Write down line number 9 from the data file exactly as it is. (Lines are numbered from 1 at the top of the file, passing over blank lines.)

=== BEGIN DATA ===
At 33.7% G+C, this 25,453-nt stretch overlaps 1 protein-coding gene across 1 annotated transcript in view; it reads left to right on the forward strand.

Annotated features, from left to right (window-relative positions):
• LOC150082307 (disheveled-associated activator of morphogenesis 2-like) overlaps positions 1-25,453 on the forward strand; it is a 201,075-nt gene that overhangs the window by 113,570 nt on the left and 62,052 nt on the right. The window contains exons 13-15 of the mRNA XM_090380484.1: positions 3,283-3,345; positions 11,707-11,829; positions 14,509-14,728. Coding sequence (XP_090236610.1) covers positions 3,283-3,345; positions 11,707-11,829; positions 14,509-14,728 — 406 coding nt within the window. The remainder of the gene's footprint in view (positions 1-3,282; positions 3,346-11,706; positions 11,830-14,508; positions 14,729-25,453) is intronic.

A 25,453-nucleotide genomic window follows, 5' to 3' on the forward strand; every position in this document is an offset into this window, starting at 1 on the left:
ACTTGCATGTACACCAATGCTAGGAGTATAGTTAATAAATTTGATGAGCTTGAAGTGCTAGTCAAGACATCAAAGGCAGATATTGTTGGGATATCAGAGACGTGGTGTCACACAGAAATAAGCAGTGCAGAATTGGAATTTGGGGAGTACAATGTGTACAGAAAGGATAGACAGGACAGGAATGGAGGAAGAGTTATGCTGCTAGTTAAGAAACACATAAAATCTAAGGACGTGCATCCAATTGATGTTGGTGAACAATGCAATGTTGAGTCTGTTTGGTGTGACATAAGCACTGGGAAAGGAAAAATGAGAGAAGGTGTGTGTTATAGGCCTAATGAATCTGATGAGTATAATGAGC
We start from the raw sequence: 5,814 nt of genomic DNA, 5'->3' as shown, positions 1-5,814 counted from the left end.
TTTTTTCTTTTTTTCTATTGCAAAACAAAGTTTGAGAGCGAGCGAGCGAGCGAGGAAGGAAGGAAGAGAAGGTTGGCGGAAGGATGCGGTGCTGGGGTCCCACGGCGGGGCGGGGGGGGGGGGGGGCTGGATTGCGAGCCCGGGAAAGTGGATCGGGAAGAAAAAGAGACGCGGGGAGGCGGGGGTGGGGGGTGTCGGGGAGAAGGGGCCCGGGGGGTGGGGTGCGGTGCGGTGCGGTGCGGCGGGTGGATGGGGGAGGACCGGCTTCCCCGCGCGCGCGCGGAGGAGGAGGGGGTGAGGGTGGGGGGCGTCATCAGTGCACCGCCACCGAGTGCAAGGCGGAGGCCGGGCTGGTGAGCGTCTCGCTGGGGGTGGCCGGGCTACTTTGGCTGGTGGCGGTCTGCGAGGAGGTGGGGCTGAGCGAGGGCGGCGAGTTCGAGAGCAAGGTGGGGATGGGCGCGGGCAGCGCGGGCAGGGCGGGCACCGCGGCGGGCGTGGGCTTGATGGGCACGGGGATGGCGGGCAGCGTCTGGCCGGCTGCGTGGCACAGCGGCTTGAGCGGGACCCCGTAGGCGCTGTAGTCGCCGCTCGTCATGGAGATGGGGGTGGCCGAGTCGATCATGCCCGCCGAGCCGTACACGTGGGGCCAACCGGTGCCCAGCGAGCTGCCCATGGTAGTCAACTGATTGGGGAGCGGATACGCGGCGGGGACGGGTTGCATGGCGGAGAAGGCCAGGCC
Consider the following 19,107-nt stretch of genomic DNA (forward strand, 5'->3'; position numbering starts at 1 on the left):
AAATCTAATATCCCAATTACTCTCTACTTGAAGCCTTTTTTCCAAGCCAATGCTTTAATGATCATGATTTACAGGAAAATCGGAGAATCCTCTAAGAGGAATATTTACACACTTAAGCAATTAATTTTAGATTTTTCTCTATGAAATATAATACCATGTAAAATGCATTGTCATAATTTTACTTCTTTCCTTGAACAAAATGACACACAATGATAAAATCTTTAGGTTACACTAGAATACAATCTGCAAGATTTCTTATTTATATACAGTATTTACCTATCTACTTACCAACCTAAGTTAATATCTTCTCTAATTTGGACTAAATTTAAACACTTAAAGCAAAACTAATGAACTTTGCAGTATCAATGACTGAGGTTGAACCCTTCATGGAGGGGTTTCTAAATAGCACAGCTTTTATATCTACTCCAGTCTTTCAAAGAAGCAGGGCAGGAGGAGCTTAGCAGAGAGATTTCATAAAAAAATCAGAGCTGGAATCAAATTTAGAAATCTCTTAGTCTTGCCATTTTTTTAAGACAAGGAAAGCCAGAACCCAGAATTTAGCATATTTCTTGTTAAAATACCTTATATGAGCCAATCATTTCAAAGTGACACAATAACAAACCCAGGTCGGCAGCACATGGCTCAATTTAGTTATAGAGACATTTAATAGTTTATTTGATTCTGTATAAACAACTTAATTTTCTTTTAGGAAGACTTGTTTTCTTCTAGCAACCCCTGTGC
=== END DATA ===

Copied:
AAATCTAATATCCCAATTACTCTCTACTTGAAGCCTTTTTTCCAAGCCAATGCTTTAATGATCATGATTTACAGGAAAATCGGAGAATCCTCTAAGAGGAATATTTACACACTTAAGCAATTAATTTTAGATTTTTCTCTATGAAATATAATACCATGTAAAATGCATTGTCATAATTTTACTTCTTTCCTTGAACAAAATGACACACAATGATAAAATCTTTAGGTTACACTAGAATACAATCTGCAAGATTTCTTATTTATATACAGTATTTACCTATCTACTTACCAACCTAAGTTAATATCTTCTCTAATTTGGACTAAATTTAAACACTTAAAGCAAAACTAATGAACTTTGCAGTATCAATGACTGAGGTTGAACCCTTCATGGAGGGGTTTCTAAATAGCACAGCTTTTATATCTACTCCAGTCTTTCAAAGAAGCAGGGCAGGAGGAGCTTAGCAGAGAGATTTCATAAAAAAATCAGAGCTGGAATCAAATTTAGAAATCTCTTAGTCTTGCCATTTTTTTAAGACAAGGAAAGCCAGAACCCAGAATTTAGCATATTTCTTGTTAAAATACCTTATATGAGCCAATCATTTCAAAGTGACACAATAACAAACCCAGGTCGGCAGCACATGGCTCAATTTAGTTATAGAGACATTTAATAGTTTATTTGATTCTGTATAAACAACTTAATTTTCTTTTAGGAAGACTTGTTTTCTTCTAGCAACCCCTGTGC